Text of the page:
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HBO Chief Casey Bloys Concedes Fake Twitter Accounts Were a “Very Dumb Idea” – The Hollywood Reporter


In the wake of allegations that his division used fake Twitter accounts to undermine TV critics posting tepid reviews of HBO programming, network chief executive Casey Bloys addressed the claim during a meeting with the press on Thursday.

At a presentation of HBO’s 2024 content slate, Bloys cast the Twitter accounts as part of a pandemic era “dumb idea.”

“For those of you who know me, you know that I am a programming executive, very, very passionate about the shows that we decided to do, and the people who do them and the people who work on them, I want the shows to be great,” Bloys said, adding: “So when you think of that mindset, and then think of 2020 and 2021. I’m home working from home, spending an unhealthy amount of time scrolling through Twitter. And I came up with a very, very dumb idea to vent my frustration.”

The HBO chief elaborated: “Obviously, six tweets over a year and a half is not very effective. But I do apologize to the people who were mentioned in the leaked email, texts. Obviously, nobody wants to be part of a story that they had nothing to do it. But as also, as many of you know, I have progressed over the past couple of years and using DM so now when I take issue with something in review, or take issue with something I see I DM many of you and many of you are gracious enough to engage with me back and forth.”

The allegations, first reported by Rolling Stone, were made by ex-HBO executive assistant Sully Temori in a lawsuit filed in July against Kathleen McCaffrey, HBO’s senior vice president of drama programming, and Francesca Orsi, HBO’s head of drama. He sued as a John Doe in Los Angeles Superior Court in July, alleging he was harassed over his disability and sexual orientation. The complaint — which includes claims for harassment, discrimination, retaliation and wrongful termination — also names The Weeknd (Abel Tesfaye) and two other executive producers on The Idol, who allegedly bullied Temori in an effort to push him out of his job.

In a statement issued on Wednesday, HBO didn’t challenge claims that Bloys, the network’s then-president of original programming, and McCaffrey directed Temori to post from fake accounts, with the aim of undermining high-profile critics, as well as anonymous commenters on articles.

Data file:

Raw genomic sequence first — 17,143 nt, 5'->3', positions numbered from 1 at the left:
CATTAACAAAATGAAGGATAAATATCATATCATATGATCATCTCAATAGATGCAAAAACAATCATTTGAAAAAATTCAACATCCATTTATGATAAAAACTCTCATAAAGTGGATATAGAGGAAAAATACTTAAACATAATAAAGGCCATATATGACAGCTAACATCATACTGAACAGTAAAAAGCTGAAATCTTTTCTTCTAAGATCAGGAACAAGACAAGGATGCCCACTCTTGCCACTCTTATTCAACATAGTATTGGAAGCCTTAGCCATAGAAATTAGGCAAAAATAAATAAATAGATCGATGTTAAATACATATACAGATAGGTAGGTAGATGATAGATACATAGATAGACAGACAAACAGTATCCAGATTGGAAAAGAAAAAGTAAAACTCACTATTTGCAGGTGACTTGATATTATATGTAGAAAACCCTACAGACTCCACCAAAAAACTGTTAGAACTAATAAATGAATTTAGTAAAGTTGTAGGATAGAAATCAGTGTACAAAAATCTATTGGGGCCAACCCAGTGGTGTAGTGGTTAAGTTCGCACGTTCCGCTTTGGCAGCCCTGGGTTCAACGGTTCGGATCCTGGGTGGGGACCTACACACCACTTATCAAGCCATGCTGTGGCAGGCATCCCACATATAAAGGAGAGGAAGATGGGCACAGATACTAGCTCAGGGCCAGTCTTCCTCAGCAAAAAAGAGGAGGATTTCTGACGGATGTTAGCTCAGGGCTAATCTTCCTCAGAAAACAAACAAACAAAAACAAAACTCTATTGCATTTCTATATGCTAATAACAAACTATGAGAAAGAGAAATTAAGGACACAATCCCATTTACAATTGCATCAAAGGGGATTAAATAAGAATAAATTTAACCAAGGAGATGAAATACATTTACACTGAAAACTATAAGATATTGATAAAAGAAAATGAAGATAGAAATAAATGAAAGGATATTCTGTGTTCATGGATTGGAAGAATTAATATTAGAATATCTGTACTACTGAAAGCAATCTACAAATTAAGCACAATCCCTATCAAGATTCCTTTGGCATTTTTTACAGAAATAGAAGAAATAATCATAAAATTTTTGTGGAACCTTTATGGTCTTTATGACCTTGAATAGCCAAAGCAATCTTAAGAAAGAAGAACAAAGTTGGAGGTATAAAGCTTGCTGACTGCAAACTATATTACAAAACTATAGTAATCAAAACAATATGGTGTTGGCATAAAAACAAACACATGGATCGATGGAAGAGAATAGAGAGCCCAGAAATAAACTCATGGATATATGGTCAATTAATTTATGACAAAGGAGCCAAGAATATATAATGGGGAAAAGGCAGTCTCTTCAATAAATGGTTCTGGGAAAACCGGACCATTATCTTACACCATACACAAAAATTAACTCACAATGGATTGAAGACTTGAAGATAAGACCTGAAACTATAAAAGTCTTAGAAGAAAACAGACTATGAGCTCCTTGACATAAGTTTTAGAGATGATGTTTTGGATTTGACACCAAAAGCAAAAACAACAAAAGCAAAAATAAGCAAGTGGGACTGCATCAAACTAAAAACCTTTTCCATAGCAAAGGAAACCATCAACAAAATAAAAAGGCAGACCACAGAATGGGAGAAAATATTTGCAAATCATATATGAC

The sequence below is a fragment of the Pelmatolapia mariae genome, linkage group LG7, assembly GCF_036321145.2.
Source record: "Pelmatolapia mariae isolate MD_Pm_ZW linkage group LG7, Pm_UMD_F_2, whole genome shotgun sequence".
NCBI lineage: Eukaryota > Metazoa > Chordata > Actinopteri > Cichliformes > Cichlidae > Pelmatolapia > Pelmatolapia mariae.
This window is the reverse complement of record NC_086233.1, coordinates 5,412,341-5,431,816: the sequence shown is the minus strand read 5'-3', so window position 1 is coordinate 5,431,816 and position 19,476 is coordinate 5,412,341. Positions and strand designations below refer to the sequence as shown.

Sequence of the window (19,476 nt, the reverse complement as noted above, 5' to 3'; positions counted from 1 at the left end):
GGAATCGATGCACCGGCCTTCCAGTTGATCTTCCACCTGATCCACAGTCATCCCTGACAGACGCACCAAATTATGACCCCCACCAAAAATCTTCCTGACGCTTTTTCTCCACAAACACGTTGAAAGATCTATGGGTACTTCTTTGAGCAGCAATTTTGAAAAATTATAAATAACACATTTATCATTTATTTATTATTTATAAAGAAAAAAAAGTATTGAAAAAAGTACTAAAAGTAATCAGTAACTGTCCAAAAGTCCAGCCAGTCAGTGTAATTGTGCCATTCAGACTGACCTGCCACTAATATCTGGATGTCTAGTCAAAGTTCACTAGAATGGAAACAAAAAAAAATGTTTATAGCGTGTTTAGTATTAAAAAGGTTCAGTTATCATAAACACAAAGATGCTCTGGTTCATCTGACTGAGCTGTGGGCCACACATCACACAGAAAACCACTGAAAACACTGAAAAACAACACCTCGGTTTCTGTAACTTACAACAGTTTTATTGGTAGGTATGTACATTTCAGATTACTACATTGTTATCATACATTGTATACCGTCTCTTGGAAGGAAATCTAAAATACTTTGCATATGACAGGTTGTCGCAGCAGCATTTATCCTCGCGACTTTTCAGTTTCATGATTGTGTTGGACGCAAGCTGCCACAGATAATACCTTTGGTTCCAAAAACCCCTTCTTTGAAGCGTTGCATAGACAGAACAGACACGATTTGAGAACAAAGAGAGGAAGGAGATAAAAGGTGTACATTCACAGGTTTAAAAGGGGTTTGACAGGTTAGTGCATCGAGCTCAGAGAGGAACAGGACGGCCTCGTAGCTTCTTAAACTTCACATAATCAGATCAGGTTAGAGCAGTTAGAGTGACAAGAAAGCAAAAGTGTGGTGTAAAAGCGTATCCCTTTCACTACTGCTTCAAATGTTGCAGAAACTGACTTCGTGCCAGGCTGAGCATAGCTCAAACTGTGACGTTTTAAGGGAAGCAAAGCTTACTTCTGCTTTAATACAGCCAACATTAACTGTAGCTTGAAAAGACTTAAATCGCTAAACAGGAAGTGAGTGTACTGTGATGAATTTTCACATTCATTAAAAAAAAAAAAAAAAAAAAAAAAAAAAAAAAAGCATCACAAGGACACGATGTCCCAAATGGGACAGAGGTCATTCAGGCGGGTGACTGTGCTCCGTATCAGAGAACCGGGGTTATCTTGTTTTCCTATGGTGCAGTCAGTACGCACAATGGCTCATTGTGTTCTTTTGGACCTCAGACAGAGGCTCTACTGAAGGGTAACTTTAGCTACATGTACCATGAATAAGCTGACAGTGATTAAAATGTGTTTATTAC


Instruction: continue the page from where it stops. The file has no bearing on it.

“HBO intends to vigorously defend against Mr. Temori’s allegations,” a spokesperson said. “We are not going to comment on select exchanges between programmers and errant tweets.”

The cover Twitter assignment isn’t mentioned in Temori’s complaint, which doesn’t name Bloys, but he accused HBO executives of assigning him “menial tasks” unrelated to his position. A source familiar with the matter told The Hollywood Reporter there are six tweets at issue.

According to a review of the messages by Rolling Stone, Temori was asked to create the fake accounts in June 2020 at the direction of McCaffrey. She allegedly told him that Bloys was “obsessed with Twitter” and “always wants to pick a fight” on the platform. “Is there a way to create a dummy account that can’t be traced to us to do his bidding,” wrote McCaffrey, who added that Bloys “always texts me asking me to find friends to reply.”

In one instance, Temori was told to respond to Rolling Stone chief TV critic Alan Sepinwall 2.5-star review of Joss Whedon sci-fi drama The Nevers.

“He’s mad at Alan Sepinwall,” McCaffrey, who was referring to Bloys, texted Temori. “Can our secret operative please tweet at Alan’s review: ‘Alan is always predictably safe and scared in his opinions.’”

According to Rolling Stone, an account under the name of Kelly Shepherd, who called herself a “Texas mom and herbalist,” replied to Sepinwall’s review with the response from Bloys. The account has since been deleted.

Vulture TV critic Kathryn VanArendonk and New York Times chief TV critic James Poniewozik were also targets of Bloys’ psy-op, which included firing back at commenters on Deadline articles.

In response to a user writing that Run’s cancellation “harshly unveils Bloys-era cynicism of HBO development,” the exec was allegedly incensed. He wrote to McCaffrey, “How dare someone write that!!” I want to say something along the lines of ‘lol ok they are just counting their Emmys’ or something like that!?” He also suggested, “Maybe we say we must have passed on their development and they are bitter?” 

Joanna Swanson

Joanna Swanson is Europe correspondent at the Thomson Reuters Foundation based in Brussels covering politics, culture, business, climate change, society, economies and inclusive tech. With specific focus in breaking news, she has covered some of the world's most significant stories.